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A switch fabric generally means an architecture that allows multiple concurrent point-to-point data transfers without the need to "share" bandwidth. For example ports 1 and 3 might be exchanging data while ports 2 and 4 are exchanging data too. What's important is ports' 1 and 3 data exchange doesn't "take" any of ports' 2 and 4 data exchange bandwidth, nor do ports' 2 and 4 data exchange "take" bandwidth from ports' 1 and 2 data exchange. NB: not all switches provide fabric to the edge ports, often multiple edge ports share a connection to the fabric.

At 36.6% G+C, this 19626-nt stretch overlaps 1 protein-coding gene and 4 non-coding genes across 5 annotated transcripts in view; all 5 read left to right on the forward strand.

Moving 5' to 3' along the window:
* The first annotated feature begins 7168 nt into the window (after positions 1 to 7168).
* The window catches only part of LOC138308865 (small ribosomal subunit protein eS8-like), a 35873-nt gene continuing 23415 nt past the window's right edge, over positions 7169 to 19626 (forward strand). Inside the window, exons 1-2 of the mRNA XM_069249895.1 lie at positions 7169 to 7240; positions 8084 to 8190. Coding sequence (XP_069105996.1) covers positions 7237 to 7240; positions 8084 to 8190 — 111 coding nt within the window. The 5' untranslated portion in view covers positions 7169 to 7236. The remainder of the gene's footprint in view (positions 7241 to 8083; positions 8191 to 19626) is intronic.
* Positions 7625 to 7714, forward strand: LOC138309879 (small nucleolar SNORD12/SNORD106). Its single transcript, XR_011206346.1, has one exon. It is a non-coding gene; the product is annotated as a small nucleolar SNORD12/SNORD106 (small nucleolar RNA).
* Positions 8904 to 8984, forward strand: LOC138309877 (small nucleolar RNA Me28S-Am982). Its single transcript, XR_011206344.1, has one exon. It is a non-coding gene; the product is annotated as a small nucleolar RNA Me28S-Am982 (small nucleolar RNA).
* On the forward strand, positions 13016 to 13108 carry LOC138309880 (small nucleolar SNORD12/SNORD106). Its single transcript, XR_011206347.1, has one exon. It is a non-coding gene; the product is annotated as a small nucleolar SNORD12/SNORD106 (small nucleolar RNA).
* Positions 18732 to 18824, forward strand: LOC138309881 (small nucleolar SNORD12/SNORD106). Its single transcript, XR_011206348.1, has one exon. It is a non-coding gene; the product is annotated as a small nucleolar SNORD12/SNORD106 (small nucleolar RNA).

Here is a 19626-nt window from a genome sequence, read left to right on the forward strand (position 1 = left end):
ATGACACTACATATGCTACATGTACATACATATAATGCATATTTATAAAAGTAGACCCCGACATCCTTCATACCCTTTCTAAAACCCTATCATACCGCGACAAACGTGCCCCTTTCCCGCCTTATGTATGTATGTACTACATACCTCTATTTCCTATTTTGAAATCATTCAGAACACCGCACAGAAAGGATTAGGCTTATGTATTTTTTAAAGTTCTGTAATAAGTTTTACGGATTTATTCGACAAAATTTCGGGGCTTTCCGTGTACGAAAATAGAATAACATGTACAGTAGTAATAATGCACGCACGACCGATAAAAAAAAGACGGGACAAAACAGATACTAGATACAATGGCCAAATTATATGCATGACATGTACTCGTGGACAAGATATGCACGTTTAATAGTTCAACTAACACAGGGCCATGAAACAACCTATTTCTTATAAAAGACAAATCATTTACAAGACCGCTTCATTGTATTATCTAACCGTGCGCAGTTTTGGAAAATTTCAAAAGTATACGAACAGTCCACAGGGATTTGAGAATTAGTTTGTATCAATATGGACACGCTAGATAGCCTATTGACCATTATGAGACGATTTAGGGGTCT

Switch capacity is often a measure of the switch's fabric bandwidth and the switch's packets per second forwarding capacity. Sometimes a switch's capacity (fabric bandwidth and/or PPS) cannot support all its edge ports running at 100% with any frame size. (An example of this can be seen with the 3750G switches.)
BTW there are different architectures for switches, some of which might implement head-of-line blocking. I.e. there's more a switch than just its "capacity".
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